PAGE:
All of the features seemed to work well, with arguably the most important one, the mass mailer, being very simple to use.
It lets you write up your email with a rich text editor, manage subscribers, and set the amount of emails that should be sent out at configurable intervals. The only thing it's missing is the option to import subscribers.
The rest of the features worked exactly as you would expect them to. Which is a good sign.
The Builders section lets you handle menus. All the menus. Everywhere.
Navigation menus, admin menus, mobile pages, profile fields, and more. Menu options come in the form of blocks which can be dragged and dropped into position. Menus display in such a way to help the user visualize them as they would appear on the front end.
Inactive blocks are displayed below, where they can be selected and dragged into place.
It's not exciting, but it's an effective interface.
The page builder is as essential as it sounds. You'll need it to build your pages.
Thankfully, Dolphin.Pro does a pretty good job of making it easy. It has a similar interface to the menu builder, allowing you to drag and drop elements into place.
Such elements include ads, world maps, forum posts, blogs, and all the other modules offered up by Dolphin.Pro. You can also adjust the width of each page to allow for more modules if you so wish.
It's not a visual WYSIWYG builder, which would be nice, but it is a visual representation of how things will look. It's a halfway house, and that's acceptable.
It's also very responsive and easy to use. No complaints from me here.
The settings section handles the more technical side of things. It's the less exciting bit, yet holds all of the most important information about your community.
That includes admin passwords, membership levels, language settings, email templates for mass mailing, website templates and more.
Some basic settings include uploading and resizing a logo, setting a site title, configuring permalinks,
As for extras, Boonex Dolphin.Pro has a few.
The marketplace for example, is home to templates, modules, integrations, language packs and more.
There are over 3,200 products to choose from, and I suppose the quality is about the same as you can expect from any third-party plugin marketplace. It's not always going to be of the highest quality, but it makes up for it by providing a whole lot of extra functionality.
All one can ask for is a wide range of options, and that's exactly what's on offer.
When it comes to templates, Dolphin.Pro is a little disappointing.
You can choose between three bundled templates from the back end, before having to go to the market and purchase more.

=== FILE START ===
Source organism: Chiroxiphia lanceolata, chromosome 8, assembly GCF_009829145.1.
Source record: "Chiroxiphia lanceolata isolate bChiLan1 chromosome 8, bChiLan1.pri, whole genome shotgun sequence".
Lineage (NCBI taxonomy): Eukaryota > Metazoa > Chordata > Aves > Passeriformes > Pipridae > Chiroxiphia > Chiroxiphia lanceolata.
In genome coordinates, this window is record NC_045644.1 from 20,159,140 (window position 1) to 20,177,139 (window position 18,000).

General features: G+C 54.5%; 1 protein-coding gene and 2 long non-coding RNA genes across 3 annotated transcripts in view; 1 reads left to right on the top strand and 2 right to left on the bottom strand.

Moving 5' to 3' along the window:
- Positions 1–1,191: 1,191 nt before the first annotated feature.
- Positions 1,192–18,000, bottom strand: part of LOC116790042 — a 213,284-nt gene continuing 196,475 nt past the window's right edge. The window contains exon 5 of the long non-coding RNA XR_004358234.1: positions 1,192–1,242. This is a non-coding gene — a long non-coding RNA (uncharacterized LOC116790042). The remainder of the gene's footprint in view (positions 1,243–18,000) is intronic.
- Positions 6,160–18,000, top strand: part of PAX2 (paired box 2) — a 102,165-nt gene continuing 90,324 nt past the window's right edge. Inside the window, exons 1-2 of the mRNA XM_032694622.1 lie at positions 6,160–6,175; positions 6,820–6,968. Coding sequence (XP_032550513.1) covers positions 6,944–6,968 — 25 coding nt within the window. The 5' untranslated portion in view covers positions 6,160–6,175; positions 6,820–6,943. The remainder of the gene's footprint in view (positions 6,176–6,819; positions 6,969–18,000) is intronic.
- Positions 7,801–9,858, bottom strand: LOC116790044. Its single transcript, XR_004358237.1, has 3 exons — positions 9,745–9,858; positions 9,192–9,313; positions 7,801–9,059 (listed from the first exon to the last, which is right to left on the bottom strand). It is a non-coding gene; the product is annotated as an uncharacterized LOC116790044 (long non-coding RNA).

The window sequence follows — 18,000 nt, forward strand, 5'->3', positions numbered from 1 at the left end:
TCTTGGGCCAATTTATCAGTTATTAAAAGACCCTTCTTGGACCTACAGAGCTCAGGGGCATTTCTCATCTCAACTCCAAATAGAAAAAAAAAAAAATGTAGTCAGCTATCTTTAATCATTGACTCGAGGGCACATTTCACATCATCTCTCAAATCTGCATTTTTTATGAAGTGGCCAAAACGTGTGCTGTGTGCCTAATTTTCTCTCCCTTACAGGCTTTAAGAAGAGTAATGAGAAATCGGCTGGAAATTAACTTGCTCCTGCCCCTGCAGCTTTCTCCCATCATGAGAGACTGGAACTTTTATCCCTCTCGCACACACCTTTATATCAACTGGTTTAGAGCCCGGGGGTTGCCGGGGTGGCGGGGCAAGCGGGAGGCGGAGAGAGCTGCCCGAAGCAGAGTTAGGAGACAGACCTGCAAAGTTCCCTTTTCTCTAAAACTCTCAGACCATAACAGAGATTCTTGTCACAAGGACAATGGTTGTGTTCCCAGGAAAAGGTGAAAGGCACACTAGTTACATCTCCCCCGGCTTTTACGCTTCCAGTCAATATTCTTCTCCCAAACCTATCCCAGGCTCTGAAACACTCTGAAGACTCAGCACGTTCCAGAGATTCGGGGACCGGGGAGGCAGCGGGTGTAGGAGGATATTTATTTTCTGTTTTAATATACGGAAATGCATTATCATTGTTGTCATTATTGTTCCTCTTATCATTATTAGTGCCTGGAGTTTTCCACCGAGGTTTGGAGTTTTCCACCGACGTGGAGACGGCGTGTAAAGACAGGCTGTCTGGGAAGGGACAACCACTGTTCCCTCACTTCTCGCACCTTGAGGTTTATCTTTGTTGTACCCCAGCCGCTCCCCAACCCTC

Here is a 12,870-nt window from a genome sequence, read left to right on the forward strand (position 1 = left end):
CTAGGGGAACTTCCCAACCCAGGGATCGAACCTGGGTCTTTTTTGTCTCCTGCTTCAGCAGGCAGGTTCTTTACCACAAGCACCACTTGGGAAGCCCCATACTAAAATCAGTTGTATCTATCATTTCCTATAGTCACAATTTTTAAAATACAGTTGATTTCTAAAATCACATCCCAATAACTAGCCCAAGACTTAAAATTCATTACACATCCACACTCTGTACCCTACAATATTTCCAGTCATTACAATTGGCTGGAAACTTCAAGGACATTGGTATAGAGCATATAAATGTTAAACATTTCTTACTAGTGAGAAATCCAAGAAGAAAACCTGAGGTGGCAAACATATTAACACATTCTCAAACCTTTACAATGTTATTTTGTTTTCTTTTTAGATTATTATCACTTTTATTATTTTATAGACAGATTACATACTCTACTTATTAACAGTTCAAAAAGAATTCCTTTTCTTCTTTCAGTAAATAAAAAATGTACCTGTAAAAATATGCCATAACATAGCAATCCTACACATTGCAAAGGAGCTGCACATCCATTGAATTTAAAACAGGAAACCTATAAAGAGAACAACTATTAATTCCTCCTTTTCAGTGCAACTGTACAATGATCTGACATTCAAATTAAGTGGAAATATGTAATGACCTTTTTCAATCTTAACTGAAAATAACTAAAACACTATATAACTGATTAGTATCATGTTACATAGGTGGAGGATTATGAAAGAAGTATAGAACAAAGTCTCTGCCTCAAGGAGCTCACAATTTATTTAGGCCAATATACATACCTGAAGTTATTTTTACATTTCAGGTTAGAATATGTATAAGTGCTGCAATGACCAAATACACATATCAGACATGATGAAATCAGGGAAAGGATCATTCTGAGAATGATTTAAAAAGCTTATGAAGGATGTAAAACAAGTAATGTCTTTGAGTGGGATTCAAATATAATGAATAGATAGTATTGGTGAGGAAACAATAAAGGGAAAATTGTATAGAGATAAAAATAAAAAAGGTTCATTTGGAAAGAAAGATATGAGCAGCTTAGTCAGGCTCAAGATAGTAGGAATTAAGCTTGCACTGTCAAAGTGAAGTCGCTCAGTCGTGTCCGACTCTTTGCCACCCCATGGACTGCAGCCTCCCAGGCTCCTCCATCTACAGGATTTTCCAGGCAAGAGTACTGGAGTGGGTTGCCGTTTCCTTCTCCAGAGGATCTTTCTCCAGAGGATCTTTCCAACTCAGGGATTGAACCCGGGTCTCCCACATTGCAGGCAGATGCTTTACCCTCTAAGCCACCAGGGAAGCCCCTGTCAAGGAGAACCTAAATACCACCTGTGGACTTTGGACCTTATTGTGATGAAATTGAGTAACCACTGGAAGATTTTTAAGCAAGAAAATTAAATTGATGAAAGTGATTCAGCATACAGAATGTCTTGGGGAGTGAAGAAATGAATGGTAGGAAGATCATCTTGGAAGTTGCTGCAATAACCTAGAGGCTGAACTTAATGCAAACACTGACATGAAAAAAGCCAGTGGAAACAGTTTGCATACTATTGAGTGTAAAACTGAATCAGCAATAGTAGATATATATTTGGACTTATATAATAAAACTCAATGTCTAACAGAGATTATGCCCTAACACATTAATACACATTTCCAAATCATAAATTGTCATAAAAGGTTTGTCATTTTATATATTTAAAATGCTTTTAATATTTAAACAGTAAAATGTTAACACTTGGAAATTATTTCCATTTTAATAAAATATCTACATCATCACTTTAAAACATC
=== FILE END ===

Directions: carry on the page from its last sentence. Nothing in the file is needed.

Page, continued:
But the market only gives you seven more templates to choose from, none of which are free. Ten templates, most of which require payment, is quite poor. The only up side is that the bundled templates are of a high quality.
Dolphin.Pro users also get to make use of native iOS and Android apps to give community members another way of interacting with the community.
The app lets administrators manage their communities and add multiple sites to be handled from the same app. Registered members can also add sites and participate in the community from the comfort of their iPhone, iPad or Android device.
For help and support, Boonex offers a busy forum, detailed documentation, and an email address. But that’s pretty much it.
The forum is a good resource, with a lot of users asking and answering questions. As for the documentation, everything from the beginners guide to the Development FAQ is written about at length.
But if you exhaust those two support options, Boonex only provides a simple email address for you to reach out to them on. There’s no searchable FAQ hub, no ticketing system, and no live chat.
For me, all of those missing support options need to be there for a product that’s so widely used.
Boonex Dolphin isn’t the cheapest product on the market. And many would argue that that’s justified.
The lowest plan starts at $49 per month for a hosted solution, and $29 per month for a self-hosted solution. Pricing doesn't stop there, though.
Dolphin.Pro is equipped to handle large scale projects thanks to its massive set of features, and thus, pricing is offered to reflect that. We're talking $1,980 per month for the network license with unlimited sites, bigger servers and extended dedicated support hours, to a $29,800 one-time fee to buy the network license outright.
PHPfox offer their Neutron platform for a one-off fee of $348, which works out to $29 per month for a year, self-hosted. SocialEngine Cloud also comes in at $29 per month, which included hosting.
I like Dolphin.Pro. The more I used it, the more it grew on me.
The backend isn't going to win any beauty contests, but it's easy to navigate, very responsive, and it's rammed full of features that are relatively easy to configure.
The Boonex market is also well populated, with a number of modules, integrations and more. Together with the long list of features that come out of the box, Dolphin.Pro is a seriously powerful platform.
It's not the cheapest option out there, but there's no doubting that Dolphin.Pro is one of the leading products in online community builder market. It's not perfect, but I don't see many other platforms matching it.
The sleekness that Dolphin.Pro can offer from its bundled templates is enough to sway you.
The backend needs some work, but it's neat and tidy for the most part, and there's nothing I can criticize when it comes to the quantity and quality of features.
As I mentioned earlier, I have my concerns over the lack of stellar community builders on the market, and I think now is a good time to reiterate that. When compared to, say, the eCommerce industry, the quality of products on offer for building social networks is nothing short of disappointing.
Boonex Dolphin.Pro though, is one of the few platforms that are holding their own. It's powerful, it has a broad community behind it, and it's capable of being beautiful.
All in all, it's a thumbs up from me.